Using Micro-Computed Tomography (CT) scans on the heads for the different species in the genus Geospiza, Anthony Herrel, an Associate of the Museum of Comparative Zoology, helped the team go one step further, verifying that the bone structure of the birds exhibits a similar scaling pattern as the beaks.
Thus, beak shape variation seems to be constrained by only three parameters: the depth of the length for the scaling transformation and the degree of shear.
Brenner, Glover Professor of Applied Mathematics at SEAS, says he is "astonished" that so few variables can help explain such great diversity. The mechanism that allows organisms to adapt so readily to new environments may be a relatively "easy" process.
"This is really significant because it means that adaptive changes in phenotype can be explained by modifications in a few simple parameters," adds Mallarino. "These results have encouraged us to try to find the remaining molecules responsible for causing these changes."
In fact, the mathematical findings also have a parallel genetic basis. Abzhanov, an assistant professor in OEB, and his collaborators explored the role of the two genes responsible for controlling beak shape variation. Bmp4 expression affects width and depth and Calmodulin expression relates to length. It turns out that the expression levels of the two genes, in particular Bmp4, are fundamentally related to the scaling transformations.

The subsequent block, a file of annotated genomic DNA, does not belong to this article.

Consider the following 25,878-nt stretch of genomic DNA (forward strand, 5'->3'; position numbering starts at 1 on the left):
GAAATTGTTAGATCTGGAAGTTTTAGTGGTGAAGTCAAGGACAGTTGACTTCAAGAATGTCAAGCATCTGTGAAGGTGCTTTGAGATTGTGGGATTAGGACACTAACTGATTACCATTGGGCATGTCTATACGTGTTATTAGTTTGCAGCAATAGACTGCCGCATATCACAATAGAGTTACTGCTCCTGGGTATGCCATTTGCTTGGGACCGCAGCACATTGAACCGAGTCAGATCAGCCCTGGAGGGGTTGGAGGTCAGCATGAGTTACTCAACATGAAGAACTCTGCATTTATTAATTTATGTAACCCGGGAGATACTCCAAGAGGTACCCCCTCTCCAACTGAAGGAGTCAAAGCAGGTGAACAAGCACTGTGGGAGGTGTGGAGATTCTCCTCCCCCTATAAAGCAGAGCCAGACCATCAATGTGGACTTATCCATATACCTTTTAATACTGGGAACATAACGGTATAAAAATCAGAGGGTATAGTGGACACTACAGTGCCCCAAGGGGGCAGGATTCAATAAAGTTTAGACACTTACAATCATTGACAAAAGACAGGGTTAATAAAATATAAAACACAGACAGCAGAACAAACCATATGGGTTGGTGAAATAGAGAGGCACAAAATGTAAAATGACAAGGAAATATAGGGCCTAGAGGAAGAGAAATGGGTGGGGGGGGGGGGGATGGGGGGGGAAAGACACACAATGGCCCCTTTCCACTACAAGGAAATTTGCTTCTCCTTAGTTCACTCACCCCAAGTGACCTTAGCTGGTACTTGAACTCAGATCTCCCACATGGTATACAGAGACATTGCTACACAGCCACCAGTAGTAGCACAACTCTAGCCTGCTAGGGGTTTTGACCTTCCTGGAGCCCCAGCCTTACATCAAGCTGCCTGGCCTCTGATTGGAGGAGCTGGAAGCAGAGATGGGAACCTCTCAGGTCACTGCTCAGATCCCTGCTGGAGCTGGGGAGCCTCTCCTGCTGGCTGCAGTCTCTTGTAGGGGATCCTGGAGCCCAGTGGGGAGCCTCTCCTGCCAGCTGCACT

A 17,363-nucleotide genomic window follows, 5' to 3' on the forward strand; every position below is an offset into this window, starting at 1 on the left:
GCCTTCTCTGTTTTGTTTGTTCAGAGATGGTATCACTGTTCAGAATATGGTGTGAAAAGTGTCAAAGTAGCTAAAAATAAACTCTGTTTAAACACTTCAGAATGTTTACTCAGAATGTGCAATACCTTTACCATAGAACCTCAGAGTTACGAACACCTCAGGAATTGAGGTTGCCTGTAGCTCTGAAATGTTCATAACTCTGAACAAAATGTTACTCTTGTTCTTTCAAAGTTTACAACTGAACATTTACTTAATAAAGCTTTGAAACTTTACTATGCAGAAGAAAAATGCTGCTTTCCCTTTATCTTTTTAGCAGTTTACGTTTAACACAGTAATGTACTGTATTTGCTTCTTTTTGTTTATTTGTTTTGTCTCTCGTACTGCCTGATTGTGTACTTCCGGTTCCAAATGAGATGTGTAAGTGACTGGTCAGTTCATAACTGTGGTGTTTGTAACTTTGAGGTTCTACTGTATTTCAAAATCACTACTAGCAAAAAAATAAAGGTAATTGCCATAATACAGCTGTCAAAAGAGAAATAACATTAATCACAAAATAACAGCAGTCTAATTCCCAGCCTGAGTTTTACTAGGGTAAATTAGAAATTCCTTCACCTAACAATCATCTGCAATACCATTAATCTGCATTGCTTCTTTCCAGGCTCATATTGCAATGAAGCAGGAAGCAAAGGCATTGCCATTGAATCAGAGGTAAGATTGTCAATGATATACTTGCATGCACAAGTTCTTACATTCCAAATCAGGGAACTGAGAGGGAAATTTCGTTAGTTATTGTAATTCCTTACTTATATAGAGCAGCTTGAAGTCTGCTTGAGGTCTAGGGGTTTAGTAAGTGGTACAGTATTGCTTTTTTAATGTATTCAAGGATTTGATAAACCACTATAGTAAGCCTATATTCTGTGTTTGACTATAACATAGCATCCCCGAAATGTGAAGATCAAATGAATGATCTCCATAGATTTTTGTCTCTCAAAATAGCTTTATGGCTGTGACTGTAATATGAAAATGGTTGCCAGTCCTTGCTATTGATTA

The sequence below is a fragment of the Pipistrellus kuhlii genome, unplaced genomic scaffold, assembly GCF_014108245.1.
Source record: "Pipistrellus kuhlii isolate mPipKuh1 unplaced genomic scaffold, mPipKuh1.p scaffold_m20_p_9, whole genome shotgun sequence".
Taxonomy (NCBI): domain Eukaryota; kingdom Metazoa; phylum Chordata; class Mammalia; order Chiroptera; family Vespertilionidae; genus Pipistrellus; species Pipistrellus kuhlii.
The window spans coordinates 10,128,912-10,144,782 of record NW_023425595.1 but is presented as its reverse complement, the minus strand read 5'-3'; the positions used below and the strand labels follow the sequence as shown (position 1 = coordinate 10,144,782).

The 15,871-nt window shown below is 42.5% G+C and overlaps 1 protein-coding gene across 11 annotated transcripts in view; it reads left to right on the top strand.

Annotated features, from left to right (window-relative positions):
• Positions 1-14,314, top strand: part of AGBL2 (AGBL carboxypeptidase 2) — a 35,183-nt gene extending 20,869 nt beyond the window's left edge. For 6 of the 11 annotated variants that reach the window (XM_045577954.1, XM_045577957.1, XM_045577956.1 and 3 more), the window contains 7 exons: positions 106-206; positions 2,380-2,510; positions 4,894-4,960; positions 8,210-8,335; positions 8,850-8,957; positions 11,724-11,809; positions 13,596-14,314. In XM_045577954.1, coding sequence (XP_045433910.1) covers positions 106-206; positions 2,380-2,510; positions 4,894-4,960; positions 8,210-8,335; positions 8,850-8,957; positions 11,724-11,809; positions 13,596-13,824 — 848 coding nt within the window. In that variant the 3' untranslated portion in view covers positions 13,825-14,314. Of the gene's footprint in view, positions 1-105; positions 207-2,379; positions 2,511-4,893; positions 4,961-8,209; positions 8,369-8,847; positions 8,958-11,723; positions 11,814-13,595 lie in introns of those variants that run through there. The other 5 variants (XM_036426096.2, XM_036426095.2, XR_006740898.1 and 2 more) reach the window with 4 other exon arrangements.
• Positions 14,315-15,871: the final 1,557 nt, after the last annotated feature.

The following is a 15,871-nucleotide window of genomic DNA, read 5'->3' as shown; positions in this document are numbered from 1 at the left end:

"We wanted to know how beaks changed on a fundamental level during evolution of Darwin's finches and how many unique beak shapes we need yet to explain using our developmental genetics approach," says Abzhanov. "Our joint study demonstrates that we understand the species-level variation really well where scaling transformations match up perfectly with expression and function of developmental genes which regulate precisely such type of change. Now we want to understand ho
|Contact: Michael Patrick Rutter|